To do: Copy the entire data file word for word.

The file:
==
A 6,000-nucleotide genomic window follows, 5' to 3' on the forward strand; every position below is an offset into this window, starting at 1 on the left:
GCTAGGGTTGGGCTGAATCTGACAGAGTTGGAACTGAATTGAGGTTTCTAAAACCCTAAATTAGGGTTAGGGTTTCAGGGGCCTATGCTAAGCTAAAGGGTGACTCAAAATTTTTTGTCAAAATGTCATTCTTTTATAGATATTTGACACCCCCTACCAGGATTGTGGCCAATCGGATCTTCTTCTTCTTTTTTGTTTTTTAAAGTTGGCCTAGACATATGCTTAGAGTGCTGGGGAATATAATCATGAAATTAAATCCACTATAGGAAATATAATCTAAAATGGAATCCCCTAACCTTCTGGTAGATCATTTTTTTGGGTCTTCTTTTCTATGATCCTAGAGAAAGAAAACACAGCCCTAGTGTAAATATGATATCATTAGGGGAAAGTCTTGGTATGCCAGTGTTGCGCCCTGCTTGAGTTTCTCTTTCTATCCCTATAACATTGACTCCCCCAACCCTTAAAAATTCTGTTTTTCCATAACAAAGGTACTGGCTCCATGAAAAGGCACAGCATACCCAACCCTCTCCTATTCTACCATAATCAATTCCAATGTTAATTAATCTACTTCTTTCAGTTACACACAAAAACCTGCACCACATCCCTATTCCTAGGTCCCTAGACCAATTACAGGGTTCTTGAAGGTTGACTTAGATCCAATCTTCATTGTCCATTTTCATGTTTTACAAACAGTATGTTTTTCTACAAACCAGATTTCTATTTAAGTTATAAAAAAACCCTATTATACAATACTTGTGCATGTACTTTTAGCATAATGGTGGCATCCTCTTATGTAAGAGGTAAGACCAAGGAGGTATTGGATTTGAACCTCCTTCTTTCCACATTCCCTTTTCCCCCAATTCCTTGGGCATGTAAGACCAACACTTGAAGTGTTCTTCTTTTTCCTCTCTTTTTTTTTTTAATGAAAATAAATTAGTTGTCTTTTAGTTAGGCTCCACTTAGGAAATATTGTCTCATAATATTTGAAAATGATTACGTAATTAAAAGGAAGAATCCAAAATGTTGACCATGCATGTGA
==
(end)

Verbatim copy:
A 6,000-nucleotide genomic window follows, 5' to 3' on the forward strand; every position below is an offset into this window, starting at 1 on the left:
GCTAGGGTTGGGCTGAATCTGACAGAGTTGGAACTGAATTGAGGTTTCTAAAACCCTAAATTAGGGTTAGGGTTTCAGGGGCCTATGCTAAGCTAAAGGGTGACTCAAAATTTTTTGTCAAAATGTCATTCTTTTATAGATATTTGACACCCCCTACCAGGATTGTGGCCAATCGGATCTTCTTCTTCTTTTTTGTTTTTTAAAGTTGGCCTAGACATATGCTTAGAGTGCTGGGGAATATAATCATGAAATTAAATCCACTATAGGAAATATAATCTAAAATGGAATCCCCTAACCTTCTGGTAGATCATTTTTTTGGGTCTTCTTTTCTATGATCCTAGAGAAAGAAAACACAGCCCTAGTGTAAATATGATATCATTAGGGGAAAGTCTTGGTATGCCAGTGTTGCGCCCTGCTTGAGTTTCTCTTTCTATCCCTATAACATTGACTCCCCCAACCCTTAAAAATTCTGTTTTTCCATAACAAAGGTACTGGCTCCATGAAAAGGCACAGCATACCCAACCCTCTCCTATTCTACCATAATCAATTCCAATGTTAATTAATCTACTTCTTTCAGTTACACACAAAAACCTGCACCACATCCCTATTCCTAGGTCCCTAGACCAATTACAGGGTTCTTGAAGGTTGACTTAGATCCAATCTTCATTGTCCATTTTCATGTTTTACAAACAGTATGTTTTTCTACAAACCAGATTTCTATTTAAGTTATAAAAAAACCCTATTATACAATACTTGTGCATGTACTTTTAGCATAATGGTGGCATCCTCTTATGTAAGAGGTAAGACCAAGGAGGTATTGGATTTGAACCTCCTTCTTTCCACATTCCCTTTTCCCCCAATTCCTTGGGCATGTAAGACCAACACTTGAAGTGTTCTTCTTTTTCCTCTCTTTTTTTTTTTAATGAAAATAAATTAGTTGTCTTTTAGTTAGGCTCCACTTAGGAAATATTGTCTCATAATATTTGAAAATGATTACGTAATTAAAAGGAAGAATCCAAAATGTTGACCATGCATGTGA